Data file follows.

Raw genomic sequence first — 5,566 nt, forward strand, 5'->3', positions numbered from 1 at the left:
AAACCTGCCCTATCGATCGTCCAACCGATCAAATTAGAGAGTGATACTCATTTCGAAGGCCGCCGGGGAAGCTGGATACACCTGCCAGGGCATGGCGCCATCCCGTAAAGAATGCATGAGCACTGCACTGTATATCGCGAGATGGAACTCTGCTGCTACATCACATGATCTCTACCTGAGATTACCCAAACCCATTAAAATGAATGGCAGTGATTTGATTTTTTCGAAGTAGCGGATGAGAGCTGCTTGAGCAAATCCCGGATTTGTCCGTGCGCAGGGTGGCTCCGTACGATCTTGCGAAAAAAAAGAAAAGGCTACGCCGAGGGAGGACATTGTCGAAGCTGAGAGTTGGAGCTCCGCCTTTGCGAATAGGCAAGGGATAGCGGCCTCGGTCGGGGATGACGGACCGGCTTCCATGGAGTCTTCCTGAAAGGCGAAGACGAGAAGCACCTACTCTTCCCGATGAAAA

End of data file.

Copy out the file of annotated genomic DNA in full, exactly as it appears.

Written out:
Raw genomic sequence first — 5,566 nt, forward strand, 5'->3', positions numbered from 1 at the left:
AAACCTGCCCTATCGATCGTCCAACCGATCAAATTAGAGAGTGATACTCATTTCGAAGGCCGCCGGGGAAGCTGGATACACCTGCCAGGGCATGGCGCCATCCCGTAAAGAATGCATGAGCACTGCACTGTATATCGCGAGATGGAACTCTGCTGCTACATCACATGATCTCTACCTGAGATTACCCAAACCCATTAAAATGAATGGCAGTGATTTGATTTTTTCGAAGTAGCGGATGAGAGCTGCTTGAGCAAATCCCGGATTTGTCCGTGCGCAGGGTGGCTCCGTACGATCTTGCGAAAAAAAAGAAAAGGCTACGCCGAGGGAGGACATTGTCGAAGCTGAGAGTTGGAGCTCCGCCTTTGCGAATAGGCAAGGGATAGCGGCCTCGGTCGGGGATGACGGACCGGCTTCCATGGAGTCTTCCTGAAAGGCGAAGACGAGAAGCACCTACTCTTCCCGATGAAAA